It's 'make-good' time for Adam Lind. Or should we say showcase time, with the Blue Jays recalling the veteran first baseman from Las Vegas on Sunday.
Lind, who turns 29 on July 14, certainly deserves another look after 31 games at Las Vegas. He hit .395 with eight home runs for the 51's in what, admittedly, is a hitters league. Lind is expected to play 1B against right handers and occasionally DH against lefties.
Lind is at a crossroads in his career. If he doesn't start to contribute more at the plate, the Jays will undoubtedly try to move him as they did with Vernon Wells and Aaron Hill. His contract is by no means onerous; he gets what remains of $5 million this year plus another $5 million next year. Then there are three club option years worth a total of $22.5 million if are all picked up. And if not, Lind can be bought out for $2 million after next season.
Two things complicate Lind's situation. The first, Edwin Encarnacion, who's having an All-Star type season, is a free agent after this campaign. Encarnacion has worked himself into being a fairly decent first baseman and his greatest value to the Jays as a free agent is to play 1B the bulk of the time. The Jays, in my mind, aren't going to give out the kind of contract that Encarnacion is earning to a guy that would basically just be playing DH.
The second factor is the Jays' need for starting pitching, if they still consider themselves in the running for a post-season berth. At the moment, they are only three games back of Tampa Bay for the second Wild Card slot. And there are still 90 games to play, including 10 against the Rays who are having injury problems of their own (Jeremy Hellickson, Matt Joyce).
Trading Encarncion would certainly bring more in return, but it would also rip the guts out of the line-up and damage what the top four hitters - Lawrie, Rasmus, Bautista and Encarnacion - have done since June 3.
If Lind, who's also developed into a pretty decent first baseman, gets hot, he could become instant trade bait.
Kelly Johnson and Rajai Davis could also become free agents at the end of this season, but the Jays do hold a $3 million option on Davis for next year.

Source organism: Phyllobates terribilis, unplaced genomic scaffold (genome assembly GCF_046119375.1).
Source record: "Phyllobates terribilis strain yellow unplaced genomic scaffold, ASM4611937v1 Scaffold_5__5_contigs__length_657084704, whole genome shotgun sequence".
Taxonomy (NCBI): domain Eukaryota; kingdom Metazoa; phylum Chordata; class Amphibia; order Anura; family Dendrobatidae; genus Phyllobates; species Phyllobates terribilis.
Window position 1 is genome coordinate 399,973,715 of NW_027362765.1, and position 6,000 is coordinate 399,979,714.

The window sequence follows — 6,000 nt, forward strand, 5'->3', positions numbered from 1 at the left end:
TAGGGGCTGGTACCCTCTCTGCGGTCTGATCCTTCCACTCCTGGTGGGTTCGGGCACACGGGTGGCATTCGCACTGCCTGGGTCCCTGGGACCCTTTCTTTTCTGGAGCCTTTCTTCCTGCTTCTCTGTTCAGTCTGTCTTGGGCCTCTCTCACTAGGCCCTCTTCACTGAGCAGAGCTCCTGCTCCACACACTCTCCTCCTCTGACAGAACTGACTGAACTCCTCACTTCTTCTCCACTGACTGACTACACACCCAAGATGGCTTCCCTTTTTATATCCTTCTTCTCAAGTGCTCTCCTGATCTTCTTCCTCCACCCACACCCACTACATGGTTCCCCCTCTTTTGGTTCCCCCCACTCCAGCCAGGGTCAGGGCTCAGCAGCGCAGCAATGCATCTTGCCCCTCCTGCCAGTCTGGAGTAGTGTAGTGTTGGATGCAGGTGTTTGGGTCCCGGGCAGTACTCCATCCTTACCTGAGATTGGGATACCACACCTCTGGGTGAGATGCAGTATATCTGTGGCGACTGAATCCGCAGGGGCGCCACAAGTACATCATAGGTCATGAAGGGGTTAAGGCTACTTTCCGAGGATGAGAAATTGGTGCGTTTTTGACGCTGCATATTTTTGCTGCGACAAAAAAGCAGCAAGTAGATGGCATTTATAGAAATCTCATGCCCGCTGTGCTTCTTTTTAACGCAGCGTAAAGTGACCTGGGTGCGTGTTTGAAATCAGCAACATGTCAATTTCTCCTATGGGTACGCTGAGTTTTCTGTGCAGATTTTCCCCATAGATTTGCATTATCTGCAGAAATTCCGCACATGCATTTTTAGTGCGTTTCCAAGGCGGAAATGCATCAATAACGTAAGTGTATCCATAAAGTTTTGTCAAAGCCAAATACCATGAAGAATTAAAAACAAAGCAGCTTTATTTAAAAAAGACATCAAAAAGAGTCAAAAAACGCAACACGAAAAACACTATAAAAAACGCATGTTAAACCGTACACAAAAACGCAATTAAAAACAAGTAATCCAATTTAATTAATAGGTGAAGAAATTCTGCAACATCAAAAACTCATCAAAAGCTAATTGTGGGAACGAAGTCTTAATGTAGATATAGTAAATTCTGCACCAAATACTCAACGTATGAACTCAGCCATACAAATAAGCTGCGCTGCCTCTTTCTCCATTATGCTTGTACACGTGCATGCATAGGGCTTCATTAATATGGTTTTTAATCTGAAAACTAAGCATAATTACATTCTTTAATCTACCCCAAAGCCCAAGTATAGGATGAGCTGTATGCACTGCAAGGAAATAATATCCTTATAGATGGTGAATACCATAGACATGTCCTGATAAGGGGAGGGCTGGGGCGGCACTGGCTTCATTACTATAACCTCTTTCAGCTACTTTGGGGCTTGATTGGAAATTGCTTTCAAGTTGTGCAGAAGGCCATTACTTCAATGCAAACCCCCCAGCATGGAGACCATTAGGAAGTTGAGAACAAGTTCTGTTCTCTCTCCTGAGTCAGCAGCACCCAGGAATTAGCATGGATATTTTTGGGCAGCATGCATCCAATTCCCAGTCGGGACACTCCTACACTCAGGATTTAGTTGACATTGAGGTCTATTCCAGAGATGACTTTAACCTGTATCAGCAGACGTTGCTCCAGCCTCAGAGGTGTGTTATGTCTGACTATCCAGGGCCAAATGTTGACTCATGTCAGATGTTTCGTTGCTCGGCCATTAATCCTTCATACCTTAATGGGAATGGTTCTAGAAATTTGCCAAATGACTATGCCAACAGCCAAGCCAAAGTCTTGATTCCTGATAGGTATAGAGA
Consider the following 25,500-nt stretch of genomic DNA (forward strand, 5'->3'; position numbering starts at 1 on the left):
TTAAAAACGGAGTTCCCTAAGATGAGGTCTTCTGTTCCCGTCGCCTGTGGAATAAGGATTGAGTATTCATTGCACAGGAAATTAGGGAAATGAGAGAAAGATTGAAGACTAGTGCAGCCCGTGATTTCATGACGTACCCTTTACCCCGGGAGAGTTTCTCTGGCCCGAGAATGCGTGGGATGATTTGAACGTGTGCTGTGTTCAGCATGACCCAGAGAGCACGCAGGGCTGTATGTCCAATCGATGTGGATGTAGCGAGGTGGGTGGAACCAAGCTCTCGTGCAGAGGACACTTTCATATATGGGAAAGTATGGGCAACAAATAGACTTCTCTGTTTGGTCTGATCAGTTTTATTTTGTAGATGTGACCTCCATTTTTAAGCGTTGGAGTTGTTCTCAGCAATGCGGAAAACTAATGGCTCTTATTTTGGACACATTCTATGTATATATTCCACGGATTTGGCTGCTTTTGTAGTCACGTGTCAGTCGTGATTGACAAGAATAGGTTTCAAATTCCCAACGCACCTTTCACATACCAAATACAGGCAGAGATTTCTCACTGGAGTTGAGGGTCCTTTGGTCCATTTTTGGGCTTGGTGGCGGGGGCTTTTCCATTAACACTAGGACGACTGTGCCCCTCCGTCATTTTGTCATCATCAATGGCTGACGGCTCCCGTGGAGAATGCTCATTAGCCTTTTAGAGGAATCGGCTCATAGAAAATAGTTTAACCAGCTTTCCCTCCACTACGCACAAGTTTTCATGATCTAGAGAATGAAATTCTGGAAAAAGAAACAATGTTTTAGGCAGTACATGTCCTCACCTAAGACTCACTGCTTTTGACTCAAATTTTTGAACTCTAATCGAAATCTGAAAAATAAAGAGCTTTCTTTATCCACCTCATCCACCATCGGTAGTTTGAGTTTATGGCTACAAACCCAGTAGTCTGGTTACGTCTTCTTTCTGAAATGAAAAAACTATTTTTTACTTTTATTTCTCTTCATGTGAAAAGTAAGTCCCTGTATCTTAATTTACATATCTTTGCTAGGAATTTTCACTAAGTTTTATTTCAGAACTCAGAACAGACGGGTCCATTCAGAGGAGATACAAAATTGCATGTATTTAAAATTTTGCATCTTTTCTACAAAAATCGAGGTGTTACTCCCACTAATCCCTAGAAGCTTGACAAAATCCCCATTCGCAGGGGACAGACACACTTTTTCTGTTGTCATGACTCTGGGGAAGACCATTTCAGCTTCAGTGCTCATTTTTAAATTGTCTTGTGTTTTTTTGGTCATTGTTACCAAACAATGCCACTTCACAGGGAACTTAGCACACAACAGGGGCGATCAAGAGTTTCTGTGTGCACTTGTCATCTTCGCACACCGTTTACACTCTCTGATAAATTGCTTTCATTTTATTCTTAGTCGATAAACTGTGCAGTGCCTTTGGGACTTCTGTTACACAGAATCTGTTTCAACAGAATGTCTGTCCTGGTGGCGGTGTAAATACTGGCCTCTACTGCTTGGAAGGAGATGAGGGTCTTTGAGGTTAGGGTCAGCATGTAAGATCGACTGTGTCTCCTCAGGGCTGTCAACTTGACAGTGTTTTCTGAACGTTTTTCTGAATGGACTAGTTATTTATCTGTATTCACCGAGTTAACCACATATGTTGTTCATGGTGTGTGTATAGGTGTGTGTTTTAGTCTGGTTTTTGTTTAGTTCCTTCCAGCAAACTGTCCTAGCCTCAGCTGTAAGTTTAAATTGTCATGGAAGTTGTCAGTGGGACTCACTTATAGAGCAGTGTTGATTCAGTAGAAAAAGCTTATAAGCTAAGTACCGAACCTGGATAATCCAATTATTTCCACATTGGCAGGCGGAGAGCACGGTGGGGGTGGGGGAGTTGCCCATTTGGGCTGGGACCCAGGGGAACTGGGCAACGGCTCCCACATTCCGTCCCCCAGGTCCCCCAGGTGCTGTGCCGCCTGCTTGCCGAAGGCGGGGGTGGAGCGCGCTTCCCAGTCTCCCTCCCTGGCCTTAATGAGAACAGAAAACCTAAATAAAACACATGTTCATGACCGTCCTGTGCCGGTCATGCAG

As mentioned earlier, the Jays have 90 games left, 47 of which are within their own division. Right now they are 11-14 against the AL East. If they keep up that pace, John Farrell and company will likely finish last in the East.
This is another incredibly important week for the Jays. They open a three game set at Fenway Park against the Red Sox Monday before returning home to kick off a four-game series with the Angels on Thursday.
The Jays are ninth-overall in the American League, one game back of Boston and three behind the Angels. Farrell and company need series wins against both of these clubs.
It was too bad it had to end this way for Kevin Youkilis in Boston. However, the Red Sox had to deliver a message that rookie Will Middlebrooks is their third baseman now and for the future. Though Youkilis has struggled with injuries and at the plate this season, it was a good gamble for the White Sox to pick him up for former Blue Jays pitching prospect Zach Stewart and infielder Brent Lillibridge.
David Ortiz is now the only player left from the 2004 Championship club that broke Boston's 86 year-World Series drought.
It looks as though the incredible career of lefty Jamie Moyer may finally be over after he was released from his minor league deal with Baltimore over the weekend. At 49, he will go down as the oldest pitcher ever to win a ballgame in the Majors and the oldest to get a hit. With his love of the game, Moyer will probably surface as some team's pitching coach some day or maybe even a manager.